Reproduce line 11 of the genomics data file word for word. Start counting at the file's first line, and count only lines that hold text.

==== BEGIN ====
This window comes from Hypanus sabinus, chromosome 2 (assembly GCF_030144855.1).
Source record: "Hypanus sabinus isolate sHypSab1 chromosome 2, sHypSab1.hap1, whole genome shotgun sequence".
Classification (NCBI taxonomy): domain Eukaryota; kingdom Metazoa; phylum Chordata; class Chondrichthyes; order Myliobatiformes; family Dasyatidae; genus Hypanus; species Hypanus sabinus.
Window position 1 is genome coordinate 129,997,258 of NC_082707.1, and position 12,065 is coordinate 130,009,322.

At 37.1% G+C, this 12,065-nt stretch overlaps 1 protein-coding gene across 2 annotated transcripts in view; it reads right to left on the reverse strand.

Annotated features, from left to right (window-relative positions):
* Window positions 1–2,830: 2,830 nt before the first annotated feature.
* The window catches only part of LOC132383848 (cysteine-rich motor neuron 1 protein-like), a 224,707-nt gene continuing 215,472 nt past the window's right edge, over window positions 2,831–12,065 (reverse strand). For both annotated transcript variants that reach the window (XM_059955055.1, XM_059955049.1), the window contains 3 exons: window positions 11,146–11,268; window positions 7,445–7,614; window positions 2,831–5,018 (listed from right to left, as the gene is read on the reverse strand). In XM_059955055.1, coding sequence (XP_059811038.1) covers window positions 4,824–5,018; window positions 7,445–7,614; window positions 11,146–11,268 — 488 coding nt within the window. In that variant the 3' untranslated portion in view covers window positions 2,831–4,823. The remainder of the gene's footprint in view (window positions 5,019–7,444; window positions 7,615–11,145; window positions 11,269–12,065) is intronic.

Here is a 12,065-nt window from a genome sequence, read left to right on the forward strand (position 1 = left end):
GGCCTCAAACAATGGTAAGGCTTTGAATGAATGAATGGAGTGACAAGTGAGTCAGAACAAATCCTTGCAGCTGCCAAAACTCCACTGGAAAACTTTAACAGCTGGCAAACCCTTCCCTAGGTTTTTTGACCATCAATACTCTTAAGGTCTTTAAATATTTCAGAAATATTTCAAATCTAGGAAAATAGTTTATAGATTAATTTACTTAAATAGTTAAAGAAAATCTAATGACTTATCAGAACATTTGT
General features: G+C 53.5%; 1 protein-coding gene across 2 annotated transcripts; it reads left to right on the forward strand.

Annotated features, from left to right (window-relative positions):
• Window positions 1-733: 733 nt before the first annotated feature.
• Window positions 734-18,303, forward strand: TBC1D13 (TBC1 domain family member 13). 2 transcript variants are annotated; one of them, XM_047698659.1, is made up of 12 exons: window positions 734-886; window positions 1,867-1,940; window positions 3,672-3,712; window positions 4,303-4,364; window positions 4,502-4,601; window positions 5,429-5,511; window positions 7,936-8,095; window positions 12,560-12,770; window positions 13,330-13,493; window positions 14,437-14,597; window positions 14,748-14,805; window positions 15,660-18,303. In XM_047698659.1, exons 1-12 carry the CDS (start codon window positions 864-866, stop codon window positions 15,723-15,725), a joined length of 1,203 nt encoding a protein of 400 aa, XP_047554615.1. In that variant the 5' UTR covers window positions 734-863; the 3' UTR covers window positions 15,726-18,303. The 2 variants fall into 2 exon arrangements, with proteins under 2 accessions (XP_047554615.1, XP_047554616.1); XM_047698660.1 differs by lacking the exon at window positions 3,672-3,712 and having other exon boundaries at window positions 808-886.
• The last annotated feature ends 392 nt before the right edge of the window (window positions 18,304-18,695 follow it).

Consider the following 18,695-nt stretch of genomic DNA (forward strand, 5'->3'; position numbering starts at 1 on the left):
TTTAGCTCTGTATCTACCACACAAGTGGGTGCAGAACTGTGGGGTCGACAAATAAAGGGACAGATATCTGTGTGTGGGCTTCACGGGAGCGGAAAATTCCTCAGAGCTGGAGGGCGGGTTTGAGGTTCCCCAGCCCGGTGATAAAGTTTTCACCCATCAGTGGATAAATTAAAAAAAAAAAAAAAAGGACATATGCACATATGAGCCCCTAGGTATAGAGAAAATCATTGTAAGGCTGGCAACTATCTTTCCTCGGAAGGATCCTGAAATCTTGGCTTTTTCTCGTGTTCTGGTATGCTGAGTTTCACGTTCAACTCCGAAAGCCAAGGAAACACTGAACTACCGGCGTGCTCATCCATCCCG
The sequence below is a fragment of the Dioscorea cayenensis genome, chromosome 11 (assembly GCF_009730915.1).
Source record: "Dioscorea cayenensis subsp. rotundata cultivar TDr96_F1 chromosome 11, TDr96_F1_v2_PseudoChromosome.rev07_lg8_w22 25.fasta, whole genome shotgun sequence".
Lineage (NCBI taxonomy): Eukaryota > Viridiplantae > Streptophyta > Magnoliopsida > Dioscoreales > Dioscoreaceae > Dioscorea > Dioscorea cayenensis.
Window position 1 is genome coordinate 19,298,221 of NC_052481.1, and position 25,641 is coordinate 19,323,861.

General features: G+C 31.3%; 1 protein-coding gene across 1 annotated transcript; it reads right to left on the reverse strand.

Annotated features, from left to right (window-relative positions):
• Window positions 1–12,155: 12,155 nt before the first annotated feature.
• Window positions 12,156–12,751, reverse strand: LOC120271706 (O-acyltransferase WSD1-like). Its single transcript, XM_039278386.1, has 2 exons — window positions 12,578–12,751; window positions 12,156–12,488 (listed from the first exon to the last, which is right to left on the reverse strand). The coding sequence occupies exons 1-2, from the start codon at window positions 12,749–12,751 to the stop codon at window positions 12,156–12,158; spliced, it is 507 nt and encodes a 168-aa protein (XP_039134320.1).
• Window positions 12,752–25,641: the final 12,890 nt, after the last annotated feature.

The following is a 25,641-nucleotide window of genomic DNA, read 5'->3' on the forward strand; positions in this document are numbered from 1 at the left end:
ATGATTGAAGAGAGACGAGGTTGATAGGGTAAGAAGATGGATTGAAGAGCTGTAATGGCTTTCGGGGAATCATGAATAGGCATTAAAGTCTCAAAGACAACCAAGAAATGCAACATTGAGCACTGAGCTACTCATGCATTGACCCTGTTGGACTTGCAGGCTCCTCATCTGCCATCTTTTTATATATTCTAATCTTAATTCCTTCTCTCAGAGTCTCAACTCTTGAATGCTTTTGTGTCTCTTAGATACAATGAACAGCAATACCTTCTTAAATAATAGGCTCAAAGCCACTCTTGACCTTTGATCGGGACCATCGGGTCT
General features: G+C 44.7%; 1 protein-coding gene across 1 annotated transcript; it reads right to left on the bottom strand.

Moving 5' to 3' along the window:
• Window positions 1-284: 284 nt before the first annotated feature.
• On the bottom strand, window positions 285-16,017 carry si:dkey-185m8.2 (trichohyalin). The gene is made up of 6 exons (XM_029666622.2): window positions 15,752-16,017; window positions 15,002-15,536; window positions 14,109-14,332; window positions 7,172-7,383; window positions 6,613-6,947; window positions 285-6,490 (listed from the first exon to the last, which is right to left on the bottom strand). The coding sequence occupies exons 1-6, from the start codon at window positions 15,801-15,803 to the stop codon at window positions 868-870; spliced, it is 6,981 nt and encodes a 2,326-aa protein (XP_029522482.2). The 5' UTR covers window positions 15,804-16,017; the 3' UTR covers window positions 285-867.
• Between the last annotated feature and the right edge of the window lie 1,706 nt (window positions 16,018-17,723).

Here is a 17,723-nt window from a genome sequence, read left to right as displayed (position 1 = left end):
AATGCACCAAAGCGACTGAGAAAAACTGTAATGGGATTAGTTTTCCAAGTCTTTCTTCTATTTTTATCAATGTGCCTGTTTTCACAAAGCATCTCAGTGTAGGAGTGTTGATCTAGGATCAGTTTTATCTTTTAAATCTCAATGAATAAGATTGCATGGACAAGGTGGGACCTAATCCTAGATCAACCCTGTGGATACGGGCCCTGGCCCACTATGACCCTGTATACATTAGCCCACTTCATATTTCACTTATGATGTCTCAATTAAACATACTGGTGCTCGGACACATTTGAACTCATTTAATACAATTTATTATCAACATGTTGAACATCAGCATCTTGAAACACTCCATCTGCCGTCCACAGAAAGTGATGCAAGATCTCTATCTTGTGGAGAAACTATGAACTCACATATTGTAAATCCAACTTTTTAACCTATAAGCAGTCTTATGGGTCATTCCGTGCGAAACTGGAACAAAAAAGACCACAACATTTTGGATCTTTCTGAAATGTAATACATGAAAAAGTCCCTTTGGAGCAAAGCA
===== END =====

General features: G+C 53.5%; 1 protein-coding gene across 2 annotated transcripts; it reads left to right on the forward strand.